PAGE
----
Three times he walked past, mask on as if he was racing somewhere he was late for, before he stopped on the edge of the steps, where a man, who often came and sat on these steps, the steps of parliament, asked him if he was ok.
My whole family has turned against me, the man said, because I won’t take the jab. I’m an outcast, and now I’ve lost my job. After this, because someone was listening, he wouldn’t stop talking. Then before long he was eating some watermelon from a fruit platter that others were handing out, as another new person took to the microphone, a young scientist, also now unemployed, who went on to rant, articulately, about how nothing that was happening was following the correct protocols of science.
Down here this happened every day. Together we were like a refugee camp, a human island of kindness where ordinary people, desperate to momentarily escape the city’s now unforgiving and socially acceptable cruelty, washed up.
Another young woman I spoke to said she came because she felt like she was drowning at home, drowning in the grief of all that was being lost.
Markiyan came down and played some violin. One old man stood up and sung Amazing Grace, then Luke pulled out his guitar and played some protest songs old and new, as the week ran away with itself until Abby, our gracious leader, realised it was Thursday.
Today a lot of the talk was about the talk back radio interviews where a government minster had spoken about how the dole was going to be cut for the unvaccinated. There was nothing in the press, just these interviews.
Was it real, or was the government testing the waters to gauge public reaction?
Several people, admitted to me with a taut desperation in their eyes about how they were now contemplating suicide, and later I wondered, as I sat their listening to the speeches, how many other people out there, people in the suburbs had heard that interview but were unaware of us or couldn’t reach us, had instead chosen to leave.
Damien called me and said this Government minister had apparently claimed to be a Christian, which again left you shaking your head as you wondered to where all the teachings of Jesus and or, what I took for granted was our country’s abundant and natural empathy, had gone.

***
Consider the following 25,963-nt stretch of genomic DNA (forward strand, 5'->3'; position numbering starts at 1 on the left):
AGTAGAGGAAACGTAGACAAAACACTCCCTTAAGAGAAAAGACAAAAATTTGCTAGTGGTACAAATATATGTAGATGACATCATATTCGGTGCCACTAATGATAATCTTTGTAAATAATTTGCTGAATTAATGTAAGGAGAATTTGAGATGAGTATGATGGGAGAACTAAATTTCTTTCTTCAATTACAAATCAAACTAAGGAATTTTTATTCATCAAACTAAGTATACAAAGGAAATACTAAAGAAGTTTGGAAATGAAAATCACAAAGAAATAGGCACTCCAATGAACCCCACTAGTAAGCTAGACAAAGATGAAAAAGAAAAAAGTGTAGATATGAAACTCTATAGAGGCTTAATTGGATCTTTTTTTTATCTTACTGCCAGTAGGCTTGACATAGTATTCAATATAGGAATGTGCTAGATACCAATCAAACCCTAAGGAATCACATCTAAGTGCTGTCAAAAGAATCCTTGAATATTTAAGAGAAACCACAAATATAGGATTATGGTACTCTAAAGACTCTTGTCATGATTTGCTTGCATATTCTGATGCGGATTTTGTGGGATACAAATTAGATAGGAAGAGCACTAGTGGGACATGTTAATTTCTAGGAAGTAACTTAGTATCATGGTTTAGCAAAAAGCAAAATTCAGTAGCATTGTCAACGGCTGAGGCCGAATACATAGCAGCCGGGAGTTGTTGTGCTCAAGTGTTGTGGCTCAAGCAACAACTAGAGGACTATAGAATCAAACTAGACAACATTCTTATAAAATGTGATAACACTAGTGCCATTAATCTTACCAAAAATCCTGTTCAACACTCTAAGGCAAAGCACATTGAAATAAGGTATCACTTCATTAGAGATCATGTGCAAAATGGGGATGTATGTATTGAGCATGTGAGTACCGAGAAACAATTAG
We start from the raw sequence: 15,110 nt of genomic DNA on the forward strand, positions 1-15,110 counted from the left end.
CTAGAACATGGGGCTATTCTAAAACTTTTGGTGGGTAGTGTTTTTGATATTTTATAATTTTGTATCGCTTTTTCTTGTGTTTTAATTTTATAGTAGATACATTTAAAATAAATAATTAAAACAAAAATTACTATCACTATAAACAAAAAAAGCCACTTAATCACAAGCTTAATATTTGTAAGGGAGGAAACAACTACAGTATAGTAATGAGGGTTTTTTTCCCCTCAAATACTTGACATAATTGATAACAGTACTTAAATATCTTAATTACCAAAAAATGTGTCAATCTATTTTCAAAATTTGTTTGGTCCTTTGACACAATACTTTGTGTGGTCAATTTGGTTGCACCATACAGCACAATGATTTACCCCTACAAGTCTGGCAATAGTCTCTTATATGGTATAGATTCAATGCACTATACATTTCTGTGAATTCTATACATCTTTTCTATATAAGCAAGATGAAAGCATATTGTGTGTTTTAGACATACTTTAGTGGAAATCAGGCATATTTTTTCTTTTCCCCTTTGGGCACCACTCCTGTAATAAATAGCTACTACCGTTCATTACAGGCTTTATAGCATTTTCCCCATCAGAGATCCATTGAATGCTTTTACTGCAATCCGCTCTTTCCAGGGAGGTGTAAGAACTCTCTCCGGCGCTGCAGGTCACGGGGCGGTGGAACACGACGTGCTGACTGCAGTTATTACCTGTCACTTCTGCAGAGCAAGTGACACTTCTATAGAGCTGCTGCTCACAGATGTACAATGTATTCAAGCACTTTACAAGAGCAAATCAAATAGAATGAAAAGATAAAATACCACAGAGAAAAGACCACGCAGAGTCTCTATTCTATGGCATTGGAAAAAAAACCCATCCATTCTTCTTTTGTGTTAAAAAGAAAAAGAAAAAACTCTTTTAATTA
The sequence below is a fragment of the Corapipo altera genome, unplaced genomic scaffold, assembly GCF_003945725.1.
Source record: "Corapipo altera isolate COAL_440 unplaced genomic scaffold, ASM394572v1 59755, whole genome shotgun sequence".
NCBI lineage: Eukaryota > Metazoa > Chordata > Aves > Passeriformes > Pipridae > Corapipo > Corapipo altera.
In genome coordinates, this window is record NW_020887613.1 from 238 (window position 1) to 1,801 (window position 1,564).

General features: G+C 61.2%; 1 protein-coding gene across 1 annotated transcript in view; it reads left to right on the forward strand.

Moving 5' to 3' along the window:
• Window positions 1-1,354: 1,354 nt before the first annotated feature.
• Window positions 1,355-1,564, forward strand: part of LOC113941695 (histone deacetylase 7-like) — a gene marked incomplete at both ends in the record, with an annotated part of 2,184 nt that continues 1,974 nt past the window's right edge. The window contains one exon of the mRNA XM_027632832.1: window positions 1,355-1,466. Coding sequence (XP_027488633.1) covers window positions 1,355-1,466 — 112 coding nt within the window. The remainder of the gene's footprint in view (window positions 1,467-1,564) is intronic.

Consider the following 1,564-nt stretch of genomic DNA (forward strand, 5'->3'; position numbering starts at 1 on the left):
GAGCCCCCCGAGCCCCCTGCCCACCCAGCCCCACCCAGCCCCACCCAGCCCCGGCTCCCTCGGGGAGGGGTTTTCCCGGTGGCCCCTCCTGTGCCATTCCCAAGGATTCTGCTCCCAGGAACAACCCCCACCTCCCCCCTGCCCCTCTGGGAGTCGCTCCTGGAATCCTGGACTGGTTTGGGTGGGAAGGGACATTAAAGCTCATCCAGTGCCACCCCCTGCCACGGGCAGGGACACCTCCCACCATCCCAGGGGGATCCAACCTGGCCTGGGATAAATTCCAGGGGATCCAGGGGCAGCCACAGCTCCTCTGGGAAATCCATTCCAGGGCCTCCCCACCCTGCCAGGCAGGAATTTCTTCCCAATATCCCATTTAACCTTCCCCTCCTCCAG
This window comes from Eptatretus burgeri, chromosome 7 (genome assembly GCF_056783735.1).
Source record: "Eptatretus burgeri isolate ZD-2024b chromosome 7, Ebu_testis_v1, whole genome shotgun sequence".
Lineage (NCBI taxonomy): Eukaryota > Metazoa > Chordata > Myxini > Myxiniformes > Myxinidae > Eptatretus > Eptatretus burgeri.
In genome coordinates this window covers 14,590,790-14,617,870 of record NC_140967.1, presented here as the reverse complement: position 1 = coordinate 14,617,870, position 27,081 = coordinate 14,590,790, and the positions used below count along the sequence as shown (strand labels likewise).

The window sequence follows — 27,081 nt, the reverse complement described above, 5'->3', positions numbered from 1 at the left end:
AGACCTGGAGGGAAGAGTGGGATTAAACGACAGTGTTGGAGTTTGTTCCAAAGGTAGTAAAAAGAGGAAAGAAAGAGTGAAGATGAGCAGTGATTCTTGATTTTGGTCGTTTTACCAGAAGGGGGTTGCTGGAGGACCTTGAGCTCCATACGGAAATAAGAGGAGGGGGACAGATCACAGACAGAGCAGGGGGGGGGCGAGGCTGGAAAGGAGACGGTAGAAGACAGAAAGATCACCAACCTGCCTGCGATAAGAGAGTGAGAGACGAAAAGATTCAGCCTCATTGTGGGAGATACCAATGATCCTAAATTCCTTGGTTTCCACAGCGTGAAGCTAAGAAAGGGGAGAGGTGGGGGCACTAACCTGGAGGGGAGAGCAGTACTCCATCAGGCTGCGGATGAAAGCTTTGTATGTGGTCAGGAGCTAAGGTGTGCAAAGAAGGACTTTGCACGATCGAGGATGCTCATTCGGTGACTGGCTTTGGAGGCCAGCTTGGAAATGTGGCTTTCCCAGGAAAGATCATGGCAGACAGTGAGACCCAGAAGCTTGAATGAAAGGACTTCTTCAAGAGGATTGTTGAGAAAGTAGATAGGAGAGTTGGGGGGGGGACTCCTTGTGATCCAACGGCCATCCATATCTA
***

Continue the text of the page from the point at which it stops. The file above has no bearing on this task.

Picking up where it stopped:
Once again too, no Spiritual Leaders from any religion came down to offer support, even if it was just a willingness to listen to these people, to sit with them.
Where they also scared of guilt by association?
No, all these people had, as they sat on the cold steps, was each other and their personal integrity. All they had was freedom, but the cost of this freedom was growing every day as this tide of tyranny rolled in ever higher, hungry to break them. To turn them into slaves.
For that’s what these radio interviews where. They were the system stating clearly that it was fully prepared to raise the stakes until these defiant ones were left with two choices, comply or die.
This was a declaration of war. A silent war without bombs. A war that’s goal was to destroy the peoples’ independence. A war that wanted their souls.
Around the world the same war was being fought, mass protests in Italy and France and Israel too, but here, in this city, there was only this island of partisans offering momentary solace as the majority who had already knowingly or unknowingly succumbed, walked or drove past.
The majority that would probably still continue to silently pass even as, once this bill to make the emergency powers permanent was passed, the authorities would arrive and take us all away to the camps.
And yet to deal with this unfathomable yet clear and approaching possibility, we joked about it. Who would get which bunk, and would the camps be unisex.
But jokes aside I was quieter today because of Jaye. This young woman had stated on our show, that she believed that we had a moral responsibility, despite how dire the situation, to not sell hopelessness.
Now not only did I admire this, but I agreed with it, but when you also believed that lying was pointless, and since our numbers where so few, how was it possible to live up to this? And here on the steps the only answer I could find lay in the hands of a homeless man.
Whomever he was he was clearly insane but harmless, and he’d been dancing around us all day, talking mostly in his own language, but at one point as I sat their feeling lost on the approaching edge of democracy, I noticed he was eating a slice of pizza. Someone here, had offered him a slice from the boxes been handed around, and calmer he stood there eating it.
It was a small act of kindness, amidst a small group of kind people, who were surrounded by a city that, thanks to fear, no longer seemed to find any point or value in this.
Today, Friday, we will be here again, so if you are stuck in this colder Melbourne, and need desperately some momentary refugee, all are welcome; vaxx & unvaxxed, so why not come down and breathe?
Michael Gray Griffith